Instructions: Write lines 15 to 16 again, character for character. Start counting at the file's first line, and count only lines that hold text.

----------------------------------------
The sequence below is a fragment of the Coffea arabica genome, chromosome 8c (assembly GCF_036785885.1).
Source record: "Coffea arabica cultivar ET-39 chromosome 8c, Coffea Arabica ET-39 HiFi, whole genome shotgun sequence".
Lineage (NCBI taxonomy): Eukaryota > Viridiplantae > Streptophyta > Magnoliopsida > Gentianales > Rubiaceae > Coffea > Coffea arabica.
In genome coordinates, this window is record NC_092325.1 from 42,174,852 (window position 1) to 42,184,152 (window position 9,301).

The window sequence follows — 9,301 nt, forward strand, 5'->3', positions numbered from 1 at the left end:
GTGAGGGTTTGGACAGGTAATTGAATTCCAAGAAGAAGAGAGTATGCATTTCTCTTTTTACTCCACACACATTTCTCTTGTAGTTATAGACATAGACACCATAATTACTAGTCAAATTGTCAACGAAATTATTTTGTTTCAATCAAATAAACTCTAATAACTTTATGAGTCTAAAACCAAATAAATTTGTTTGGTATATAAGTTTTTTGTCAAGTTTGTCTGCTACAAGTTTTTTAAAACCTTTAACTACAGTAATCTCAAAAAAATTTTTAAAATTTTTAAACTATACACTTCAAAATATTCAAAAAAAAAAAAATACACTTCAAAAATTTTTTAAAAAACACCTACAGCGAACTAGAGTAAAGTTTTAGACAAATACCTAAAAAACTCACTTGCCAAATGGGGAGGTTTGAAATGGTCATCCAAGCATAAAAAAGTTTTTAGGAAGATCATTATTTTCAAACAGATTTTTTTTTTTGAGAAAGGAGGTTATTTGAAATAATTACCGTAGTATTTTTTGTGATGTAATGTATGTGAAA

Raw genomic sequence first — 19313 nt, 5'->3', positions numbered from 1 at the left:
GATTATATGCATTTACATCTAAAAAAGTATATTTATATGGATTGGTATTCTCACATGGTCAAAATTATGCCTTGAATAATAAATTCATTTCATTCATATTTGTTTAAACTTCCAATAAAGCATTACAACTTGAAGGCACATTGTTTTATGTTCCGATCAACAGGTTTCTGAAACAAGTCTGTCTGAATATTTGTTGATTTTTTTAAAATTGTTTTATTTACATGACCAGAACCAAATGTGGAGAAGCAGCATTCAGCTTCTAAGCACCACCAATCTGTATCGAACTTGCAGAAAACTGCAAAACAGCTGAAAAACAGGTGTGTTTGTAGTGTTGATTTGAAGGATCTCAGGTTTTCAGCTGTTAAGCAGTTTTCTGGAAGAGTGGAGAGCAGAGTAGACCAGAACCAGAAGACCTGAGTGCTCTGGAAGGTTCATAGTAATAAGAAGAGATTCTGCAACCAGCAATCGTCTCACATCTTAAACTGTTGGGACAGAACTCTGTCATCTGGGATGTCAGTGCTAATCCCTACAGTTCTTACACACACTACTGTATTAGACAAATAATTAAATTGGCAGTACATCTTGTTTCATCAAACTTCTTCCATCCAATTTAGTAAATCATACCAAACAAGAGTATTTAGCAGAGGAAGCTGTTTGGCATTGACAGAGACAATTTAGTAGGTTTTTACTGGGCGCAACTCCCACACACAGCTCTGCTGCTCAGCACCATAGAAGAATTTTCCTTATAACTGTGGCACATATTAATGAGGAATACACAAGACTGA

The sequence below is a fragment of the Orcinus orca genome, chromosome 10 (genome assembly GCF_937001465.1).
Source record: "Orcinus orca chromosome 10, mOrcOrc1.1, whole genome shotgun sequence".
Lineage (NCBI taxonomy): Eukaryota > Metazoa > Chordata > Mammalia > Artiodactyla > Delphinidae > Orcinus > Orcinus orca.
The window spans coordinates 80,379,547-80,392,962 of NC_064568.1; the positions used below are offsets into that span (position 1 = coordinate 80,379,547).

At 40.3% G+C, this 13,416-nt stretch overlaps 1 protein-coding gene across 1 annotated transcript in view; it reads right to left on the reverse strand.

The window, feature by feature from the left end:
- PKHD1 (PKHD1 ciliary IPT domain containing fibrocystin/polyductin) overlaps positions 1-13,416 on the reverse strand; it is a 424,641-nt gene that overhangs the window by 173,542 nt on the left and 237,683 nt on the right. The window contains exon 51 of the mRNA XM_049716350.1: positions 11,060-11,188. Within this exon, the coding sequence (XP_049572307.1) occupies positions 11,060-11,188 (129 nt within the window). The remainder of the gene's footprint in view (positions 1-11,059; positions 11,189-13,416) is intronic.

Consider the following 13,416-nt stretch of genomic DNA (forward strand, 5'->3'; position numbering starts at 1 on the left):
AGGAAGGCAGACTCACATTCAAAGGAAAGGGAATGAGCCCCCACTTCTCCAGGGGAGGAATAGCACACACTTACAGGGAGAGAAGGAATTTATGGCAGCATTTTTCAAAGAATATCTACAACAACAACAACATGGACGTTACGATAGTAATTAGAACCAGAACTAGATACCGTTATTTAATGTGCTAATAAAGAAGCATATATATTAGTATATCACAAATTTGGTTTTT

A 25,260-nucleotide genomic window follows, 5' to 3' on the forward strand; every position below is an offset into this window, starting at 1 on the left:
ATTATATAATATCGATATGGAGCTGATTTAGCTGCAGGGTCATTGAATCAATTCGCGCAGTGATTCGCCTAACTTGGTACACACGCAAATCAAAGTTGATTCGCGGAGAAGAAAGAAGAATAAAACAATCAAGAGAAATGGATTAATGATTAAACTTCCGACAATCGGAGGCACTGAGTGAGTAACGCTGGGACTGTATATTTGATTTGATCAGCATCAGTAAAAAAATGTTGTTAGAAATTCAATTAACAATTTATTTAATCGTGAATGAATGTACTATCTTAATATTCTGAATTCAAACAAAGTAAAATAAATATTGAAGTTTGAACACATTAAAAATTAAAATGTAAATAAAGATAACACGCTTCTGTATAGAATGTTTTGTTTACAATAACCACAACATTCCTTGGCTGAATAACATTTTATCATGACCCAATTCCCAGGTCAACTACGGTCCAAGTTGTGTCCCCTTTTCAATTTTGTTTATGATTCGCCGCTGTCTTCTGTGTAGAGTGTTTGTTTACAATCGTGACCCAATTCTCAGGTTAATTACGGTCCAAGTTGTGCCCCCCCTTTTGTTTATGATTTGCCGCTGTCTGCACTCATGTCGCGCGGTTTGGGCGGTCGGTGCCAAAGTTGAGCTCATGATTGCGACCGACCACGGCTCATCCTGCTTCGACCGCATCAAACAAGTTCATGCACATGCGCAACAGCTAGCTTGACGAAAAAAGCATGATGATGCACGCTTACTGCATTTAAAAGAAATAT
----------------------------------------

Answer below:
- PKHD1 (PKHD1 ciliary IPT domain containing fibrocystin/polyductin) overlaps positions 1-13,416 on the reverse strand; it is a 424,641-nt gene that overhangs the window by 173,542 nt on the left and 237,683 nt on the right. The window contains exon 51 of the mRNA XM_049716350.1: positions 11,060-11,188. Within this exon, the coding sequence (XP_049572307.1) occupies positions 11,060-11,188 (129 nt within the window). The remainder of the gene's footprint in view (positions 1-11,059; positions 11,189-13,416) is intronic.

Consider the following 13,416-nt stretch of genomic DNA (forward strand, 5'->3'; position numbering starts at 1 on the left):